• 3. Re: cachesize or cachememsize
              841083
              Agree with all that Chris mentioned.

              Personally, I wouldn't worry about using the OS filesystem cache method until you get over (say) 20M entries or so.
              Beyond that point the checkpointing pause can start to bite.

              If you have HUGE caches (like trying to cache 50M entries) and you ever have a core dump or try to debug an issue live, you are most definitely going to wish you had kept those caches a wee bit smaller :-)

              For your case (2M entries, wasn't it?) if you have the memory available, yes, you can cache everything, including in the entry cache.
              Get to 50M entries or so, and based upon my testing in the past, the entry cache becomes much too large, and really doesn't buy much (if anything).

              If you experiment with OS filesystem caching, don't reduce the DB cache too much, it starts to affect update performance.
              You need to run a few update benchmarks with different size DB caches, on the systems I last tested this on, going below 100M for the DB cache started to reduce update perf.

              But, for 2M entries, you shouldn't need to worry about this.

              If you have limited memory, start by caching as much of the DB+Indexes as you can.

              If you can cache it all, and have memory left, allocate it to the entry cache. Don't assume that the sixe you specify is the max size the entry cache will reach. 7.x is much better at respecting your config than earlier versions were, but other things use the heap and you can use more memory than you expect, so leave a little headroom. The absolute last thing you want to do is run out of memory ... DSEE will try to do a clean shutdown, but if it really is out of memory you will probably be looking at a corrupt DB.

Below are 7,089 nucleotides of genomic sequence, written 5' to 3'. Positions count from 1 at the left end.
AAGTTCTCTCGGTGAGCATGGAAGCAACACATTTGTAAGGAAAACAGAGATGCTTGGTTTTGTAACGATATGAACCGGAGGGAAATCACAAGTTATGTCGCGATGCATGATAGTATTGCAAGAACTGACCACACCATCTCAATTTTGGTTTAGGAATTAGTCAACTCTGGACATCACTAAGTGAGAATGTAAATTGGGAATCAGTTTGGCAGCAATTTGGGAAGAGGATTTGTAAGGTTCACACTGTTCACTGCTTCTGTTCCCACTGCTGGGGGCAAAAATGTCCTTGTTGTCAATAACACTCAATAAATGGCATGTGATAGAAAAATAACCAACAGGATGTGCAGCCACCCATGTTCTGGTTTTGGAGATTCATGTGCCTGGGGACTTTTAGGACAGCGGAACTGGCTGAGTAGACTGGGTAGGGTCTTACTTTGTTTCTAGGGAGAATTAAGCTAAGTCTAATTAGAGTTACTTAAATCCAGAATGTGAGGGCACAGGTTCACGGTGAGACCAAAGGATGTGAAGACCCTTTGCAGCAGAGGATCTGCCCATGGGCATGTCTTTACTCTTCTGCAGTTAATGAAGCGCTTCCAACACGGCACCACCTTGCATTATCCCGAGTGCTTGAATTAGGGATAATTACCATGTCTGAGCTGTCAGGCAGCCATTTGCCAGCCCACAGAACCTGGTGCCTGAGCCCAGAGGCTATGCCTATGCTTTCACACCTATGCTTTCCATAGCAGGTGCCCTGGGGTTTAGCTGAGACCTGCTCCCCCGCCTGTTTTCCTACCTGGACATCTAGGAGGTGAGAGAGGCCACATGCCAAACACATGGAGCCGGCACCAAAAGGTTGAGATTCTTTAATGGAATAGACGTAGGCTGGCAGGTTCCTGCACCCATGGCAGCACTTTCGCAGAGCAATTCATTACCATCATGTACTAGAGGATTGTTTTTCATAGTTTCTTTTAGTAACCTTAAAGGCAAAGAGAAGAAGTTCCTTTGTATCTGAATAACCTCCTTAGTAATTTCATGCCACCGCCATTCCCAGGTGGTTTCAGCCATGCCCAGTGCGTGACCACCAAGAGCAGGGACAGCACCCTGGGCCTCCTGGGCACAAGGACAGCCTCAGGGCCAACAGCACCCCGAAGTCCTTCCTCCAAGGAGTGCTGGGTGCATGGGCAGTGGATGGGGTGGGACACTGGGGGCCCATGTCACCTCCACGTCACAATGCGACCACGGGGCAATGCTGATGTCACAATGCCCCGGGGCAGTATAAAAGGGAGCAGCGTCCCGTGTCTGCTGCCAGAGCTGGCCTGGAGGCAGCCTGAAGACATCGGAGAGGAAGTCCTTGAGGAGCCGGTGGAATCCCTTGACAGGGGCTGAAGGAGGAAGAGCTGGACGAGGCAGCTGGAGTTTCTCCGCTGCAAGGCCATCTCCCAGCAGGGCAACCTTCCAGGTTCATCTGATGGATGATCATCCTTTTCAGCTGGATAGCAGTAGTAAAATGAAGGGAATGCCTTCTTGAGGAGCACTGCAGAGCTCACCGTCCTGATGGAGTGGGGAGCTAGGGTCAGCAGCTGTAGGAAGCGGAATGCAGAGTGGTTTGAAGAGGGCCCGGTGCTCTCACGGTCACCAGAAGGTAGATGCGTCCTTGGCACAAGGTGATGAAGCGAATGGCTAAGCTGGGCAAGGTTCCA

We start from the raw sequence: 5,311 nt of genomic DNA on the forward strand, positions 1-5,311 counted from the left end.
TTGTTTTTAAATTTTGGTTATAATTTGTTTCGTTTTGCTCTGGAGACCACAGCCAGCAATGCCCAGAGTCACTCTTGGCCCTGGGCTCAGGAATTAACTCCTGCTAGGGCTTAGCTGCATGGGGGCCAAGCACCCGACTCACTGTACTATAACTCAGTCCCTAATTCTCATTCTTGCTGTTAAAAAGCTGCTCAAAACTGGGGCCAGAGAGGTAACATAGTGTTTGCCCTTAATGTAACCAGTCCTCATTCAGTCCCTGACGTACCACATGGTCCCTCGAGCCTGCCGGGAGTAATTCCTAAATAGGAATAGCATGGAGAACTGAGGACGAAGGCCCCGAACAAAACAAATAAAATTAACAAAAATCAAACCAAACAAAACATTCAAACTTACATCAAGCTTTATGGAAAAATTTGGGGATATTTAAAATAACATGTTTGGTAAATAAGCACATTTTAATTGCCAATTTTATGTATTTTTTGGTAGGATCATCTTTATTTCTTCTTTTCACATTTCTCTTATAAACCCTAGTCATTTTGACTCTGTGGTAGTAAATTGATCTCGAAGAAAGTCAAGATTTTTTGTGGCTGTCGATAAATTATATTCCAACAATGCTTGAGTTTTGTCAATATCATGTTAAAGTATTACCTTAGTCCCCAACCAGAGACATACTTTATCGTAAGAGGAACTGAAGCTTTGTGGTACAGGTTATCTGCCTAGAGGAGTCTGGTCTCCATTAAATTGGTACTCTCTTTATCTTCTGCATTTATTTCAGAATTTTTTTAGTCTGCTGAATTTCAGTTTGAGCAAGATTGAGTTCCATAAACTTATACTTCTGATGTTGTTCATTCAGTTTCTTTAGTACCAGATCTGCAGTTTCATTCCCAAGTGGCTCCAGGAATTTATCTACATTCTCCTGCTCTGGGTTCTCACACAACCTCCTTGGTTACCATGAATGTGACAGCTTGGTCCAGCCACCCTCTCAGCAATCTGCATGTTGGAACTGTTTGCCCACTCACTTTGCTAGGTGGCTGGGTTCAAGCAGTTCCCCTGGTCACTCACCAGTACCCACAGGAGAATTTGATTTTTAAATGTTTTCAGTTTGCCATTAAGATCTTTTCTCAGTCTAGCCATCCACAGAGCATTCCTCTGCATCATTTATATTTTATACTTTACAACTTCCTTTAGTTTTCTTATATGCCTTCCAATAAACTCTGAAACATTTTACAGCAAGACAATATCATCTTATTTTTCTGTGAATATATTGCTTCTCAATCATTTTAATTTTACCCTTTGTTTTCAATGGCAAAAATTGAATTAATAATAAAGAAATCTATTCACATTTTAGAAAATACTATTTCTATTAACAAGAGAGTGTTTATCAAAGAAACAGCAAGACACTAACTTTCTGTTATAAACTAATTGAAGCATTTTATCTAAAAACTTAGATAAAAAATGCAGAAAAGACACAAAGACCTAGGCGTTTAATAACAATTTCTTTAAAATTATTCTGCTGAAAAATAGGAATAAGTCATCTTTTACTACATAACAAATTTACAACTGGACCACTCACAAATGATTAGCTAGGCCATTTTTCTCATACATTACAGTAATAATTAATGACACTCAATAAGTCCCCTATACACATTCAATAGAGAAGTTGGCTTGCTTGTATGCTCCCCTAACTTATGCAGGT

Maybe my definition of trivial needs some work... I have probably spent too much time working with people trying to cram hundreds of millions of entries into LDAP. You can do it, and get good results, but its nowhere near as easy as it is to handle 2M or even 10M entries.
              • 4. Re: cachesize or cachememsize
                stan25
                Do you have any document reference on how to use OS file system cache for Oracle Directory server? i know it is a bit generic question and i should test but i would like to know how to configure the OS file system cache first for Directory. if i go to my Unix engineer and their answer is 'get the document from Oracle'. If you have any examples or reference about OS file system cache settings. please pass it on.

                Thanks
                • 5. Re: cachesize or cachememsize
                  869208
                  I am coming to the same point, for a db size of 2.5mil, the ratio of cache hit and cache tries are good. The users are random and the application that will be using the ldap is also random as we cadre different set of users and everyone logins, in this case the repetition of users authenticating or being search is not same. Even then the ration looks good.
                  I am sure that working set of entries is not the same and small.

                  Not sure about db checkpoint interval, as this will relate more on to the write commit time. Not sure how this will impact the search etime.